With this in mind, with our mindset in mind, what is it we can do? Create a narrative to get the job! What is a narrative? A narrative is more than just a truth. A narrative is a form of cognitive bias that helps us understand our value in a role and sell that value in a completely, 100% true form to a hiring manager to get that job! Instead of using wordification which I admit I am not very good I will give an example for myself based on my historical background and experience.
As many of you know my profession is a professional coach and my coaching practice is primarily software engineering leadership. I coach Engineering Managers, Directors of Engineering, VP of Engineering, CTO’s and aspiring technical leads looking to step into engineering leadership. How did I get to that level of coaching? Well I was in the trenches as a Software Developer for over a decade. I wrote code well into the night often until two or three AM and I spent my weekends on hobby projects writing code that was just plan fun. My background, then is that of a developer as a trade. With that background let’s imagine I lose my ability to work today as a professional coach and I am now looking to go back into the work-force. Clearly, I would love to be a VP of Engineering again. VPoE is an exciting role full of trials and tribulations. The fun of writing code with the pressure of the lives of 100’s of employees. It is an adventure of a lifetime that is amazing and worthwhile. Of course, it is a hard role to get! A very hard role! And even when you think you have the interview nailed it may come down to an esoteric missing need more than anything else. As such I need to look inward. What kind of technical role can I do today, eyes closed and add day-one value? I could be a quality engineering. A Software Developer in Test. These souls spend their days digging into bug tickets. Mind numbingly closing hundreds of tickets helping keep the systems humming so the “real” engineers can do the fun work. How in the world can I get a job like that? How could I convince a hiring manager that with a background in professional coaching, a strong technical background in leadership at the highest engineering levels, that I could not only be happy and productive in a junior role but stay for a long-time? I would create a narrative. Not only will the narrative ring true and get me the job but the narrative will help me enjoy the job more and likely help me to stay in role for long enough for every party to be happy.
What is the narrative? What would I use? Let’s see… I kind of love bug fixing. Every day is a new day. Each and every time I open a bug ticket it is a new project in a new language. Often I get to learn systems and techniques that I have never seen before. Even more, as a bug fixer, my job is to make the minimum necessary change to a code-base to maximize value. Therefore, I get to put myself in the shoes of others and learn how they think making myself a better coder. In fact, I enjoy the work so much that when I do bug related work I like to set myself a deadline sometimes. Let’s say five in the afternoon and a long list, a nearly impossible list of work, place on the headphones, tune into the zone and see if it is possible for me to ride the productive wave into the zone and try and make it by the deadline. These productivity blitzes are really, really fun. I don’t do it every day or even every week but when the mood strikes it is very fun and very rewarding and looking back on the hyper productivity it is just a place I can look on and small. Bug fixing for many may be drudge work but for me bug fixing offers a sort of escapism I can’t get anywhere else. I don’t have to deal with the politics. I don’t have to spend my days in endless meetings. I am not responsible for the lives of 100’s of employees. In fact, when my shift is over as a bug fixer I can tune out, go home, and play some Mario Maker into the night or spend my extra capacity writing hobby code again. You know, and you may not believe this, as a VP of Engineering, coming home after a grueling day that is mentally exhausting hobby code is not something that even enters my mind. For me the position of Software Engineer in Test would offer a much needed respite from the stresses of more senior roles and I could use a three or four year break.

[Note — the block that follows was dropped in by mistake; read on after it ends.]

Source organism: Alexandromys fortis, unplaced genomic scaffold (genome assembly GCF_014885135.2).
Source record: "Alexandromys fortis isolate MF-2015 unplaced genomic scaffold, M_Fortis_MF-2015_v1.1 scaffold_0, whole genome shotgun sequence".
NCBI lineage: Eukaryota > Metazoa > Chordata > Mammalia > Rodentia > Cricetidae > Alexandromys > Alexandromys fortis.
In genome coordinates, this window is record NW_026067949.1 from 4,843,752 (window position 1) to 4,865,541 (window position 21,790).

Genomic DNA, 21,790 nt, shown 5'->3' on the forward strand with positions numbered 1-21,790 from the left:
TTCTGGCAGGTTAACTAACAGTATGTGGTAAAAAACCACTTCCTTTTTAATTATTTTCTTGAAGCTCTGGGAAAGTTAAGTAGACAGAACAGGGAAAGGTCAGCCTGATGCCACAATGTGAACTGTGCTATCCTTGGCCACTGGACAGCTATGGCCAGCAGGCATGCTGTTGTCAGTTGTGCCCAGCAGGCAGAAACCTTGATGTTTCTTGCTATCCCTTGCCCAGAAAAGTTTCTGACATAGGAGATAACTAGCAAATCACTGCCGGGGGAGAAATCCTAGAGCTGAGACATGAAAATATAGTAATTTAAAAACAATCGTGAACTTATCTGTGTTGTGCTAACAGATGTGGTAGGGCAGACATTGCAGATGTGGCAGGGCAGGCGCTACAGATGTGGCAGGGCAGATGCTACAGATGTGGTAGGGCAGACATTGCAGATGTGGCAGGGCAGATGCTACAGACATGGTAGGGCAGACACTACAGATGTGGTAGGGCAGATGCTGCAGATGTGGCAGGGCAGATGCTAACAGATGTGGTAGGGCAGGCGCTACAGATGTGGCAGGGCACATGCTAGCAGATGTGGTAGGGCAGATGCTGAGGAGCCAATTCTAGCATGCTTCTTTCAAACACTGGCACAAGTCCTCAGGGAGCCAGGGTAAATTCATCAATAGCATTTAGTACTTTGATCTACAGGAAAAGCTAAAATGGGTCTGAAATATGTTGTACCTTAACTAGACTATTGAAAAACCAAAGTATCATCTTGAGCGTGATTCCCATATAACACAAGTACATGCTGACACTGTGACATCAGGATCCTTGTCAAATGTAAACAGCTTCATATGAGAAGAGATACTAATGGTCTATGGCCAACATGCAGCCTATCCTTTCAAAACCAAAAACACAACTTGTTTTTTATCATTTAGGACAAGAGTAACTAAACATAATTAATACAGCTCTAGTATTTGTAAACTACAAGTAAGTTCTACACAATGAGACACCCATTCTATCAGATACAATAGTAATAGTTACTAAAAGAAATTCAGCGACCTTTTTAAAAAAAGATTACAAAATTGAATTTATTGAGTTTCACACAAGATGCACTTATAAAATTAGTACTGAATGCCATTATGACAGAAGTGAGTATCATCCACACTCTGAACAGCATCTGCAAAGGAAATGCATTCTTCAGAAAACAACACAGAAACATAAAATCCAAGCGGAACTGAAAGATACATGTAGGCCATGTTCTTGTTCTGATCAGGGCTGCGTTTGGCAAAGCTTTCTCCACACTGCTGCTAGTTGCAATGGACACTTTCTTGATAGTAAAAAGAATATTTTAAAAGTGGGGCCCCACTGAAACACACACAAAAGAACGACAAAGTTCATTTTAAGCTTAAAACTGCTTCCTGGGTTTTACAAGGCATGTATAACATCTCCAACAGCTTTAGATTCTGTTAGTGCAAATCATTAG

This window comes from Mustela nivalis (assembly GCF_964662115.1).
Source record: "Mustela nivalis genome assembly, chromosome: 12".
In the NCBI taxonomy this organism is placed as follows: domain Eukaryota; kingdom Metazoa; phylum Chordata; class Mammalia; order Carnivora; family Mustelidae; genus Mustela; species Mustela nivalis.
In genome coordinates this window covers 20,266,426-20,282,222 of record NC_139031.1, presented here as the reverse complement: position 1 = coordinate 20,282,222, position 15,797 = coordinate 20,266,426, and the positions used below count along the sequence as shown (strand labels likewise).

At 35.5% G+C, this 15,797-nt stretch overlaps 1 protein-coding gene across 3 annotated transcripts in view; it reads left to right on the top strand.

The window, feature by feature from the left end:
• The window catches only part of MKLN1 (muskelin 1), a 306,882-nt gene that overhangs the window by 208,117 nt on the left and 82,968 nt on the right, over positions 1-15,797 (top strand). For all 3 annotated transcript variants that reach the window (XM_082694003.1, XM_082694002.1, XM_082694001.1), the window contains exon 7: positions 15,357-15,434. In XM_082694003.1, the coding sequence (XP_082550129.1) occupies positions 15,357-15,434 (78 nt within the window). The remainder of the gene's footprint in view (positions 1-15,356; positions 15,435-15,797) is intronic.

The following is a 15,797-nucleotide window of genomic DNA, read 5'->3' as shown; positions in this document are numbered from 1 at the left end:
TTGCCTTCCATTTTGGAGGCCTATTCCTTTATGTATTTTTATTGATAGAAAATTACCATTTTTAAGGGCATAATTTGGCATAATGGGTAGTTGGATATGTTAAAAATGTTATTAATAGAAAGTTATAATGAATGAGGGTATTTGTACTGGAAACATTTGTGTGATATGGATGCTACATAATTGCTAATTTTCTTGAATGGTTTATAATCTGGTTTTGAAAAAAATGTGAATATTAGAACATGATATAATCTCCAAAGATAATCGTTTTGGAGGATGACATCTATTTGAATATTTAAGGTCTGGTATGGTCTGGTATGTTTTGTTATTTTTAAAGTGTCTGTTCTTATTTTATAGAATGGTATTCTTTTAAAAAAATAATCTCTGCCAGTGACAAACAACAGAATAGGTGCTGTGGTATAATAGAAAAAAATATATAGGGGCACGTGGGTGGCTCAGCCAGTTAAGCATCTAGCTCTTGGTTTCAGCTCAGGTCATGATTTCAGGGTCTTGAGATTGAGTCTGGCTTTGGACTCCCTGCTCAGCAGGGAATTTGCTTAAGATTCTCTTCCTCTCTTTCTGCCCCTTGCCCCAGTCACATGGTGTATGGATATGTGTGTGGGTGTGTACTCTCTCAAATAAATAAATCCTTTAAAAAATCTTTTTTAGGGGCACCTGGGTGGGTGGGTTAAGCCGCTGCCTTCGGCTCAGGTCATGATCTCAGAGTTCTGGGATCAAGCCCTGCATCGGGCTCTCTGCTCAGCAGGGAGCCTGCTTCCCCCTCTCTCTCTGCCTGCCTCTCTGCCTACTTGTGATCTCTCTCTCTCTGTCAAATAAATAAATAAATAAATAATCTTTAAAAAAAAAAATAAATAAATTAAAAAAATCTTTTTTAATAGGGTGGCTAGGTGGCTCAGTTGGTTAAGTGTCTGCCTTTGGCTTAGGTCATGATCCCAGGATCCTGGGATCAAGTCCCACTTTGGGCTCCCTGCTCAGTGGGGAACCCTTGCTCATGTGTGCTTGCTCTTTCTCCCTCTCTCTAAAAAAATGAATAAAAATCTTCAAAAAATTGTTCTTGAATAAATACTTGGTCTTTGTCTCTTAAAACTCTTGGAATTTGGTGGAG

Nice narrative? Is it true? Now? Maybe not. If I were unemployed? Easily. I could stand behind and fundamentally believe every statement and every statement represents a true joy I would have in the role. I do not need to “fix my manager” I do not need to “fix the company” and I do not need a “more senior role”. If you are looking for a job and are currently unemployed falling out from a more senior position perhaps an exercise in finding your narrative for a less senior role will benefit you. The best part about the narrative is they do not have to be just for one role. As a senior professional you have the ability to ACE all sorts of roles. Remember, you are awesome that is how you got to where you were. USE THAT! Use your awesome to create your narrative! Find a position and a job description that you can knock out of the ball park and before you apply see if you can create a narrative where you can own the role. Create the narrative even before you write the cover letter. If the narrative you create is awesome and inspires you APPLY! Using a narrative when looking for your next role while being unemployed is a fantastic way to sell YOUR amazing value to hiring managers in such a way that maximizes value for the hiring manager. Remember, ultimately, it isn’t about what you can do for the company at the end of the day. As a leader it is about what you can do for the people you serve and in the case of taking a lower level job that means a true leader has to look out for the hiring manager he or she will be working for and be able to commit to the time necessary to relieve the stress of the role. And, let’s be honest, with your skills, background, and experience you will be able to eliminate your new role in six months anyway freeing up your mental energy for that promotion!
Go forth and be awesome.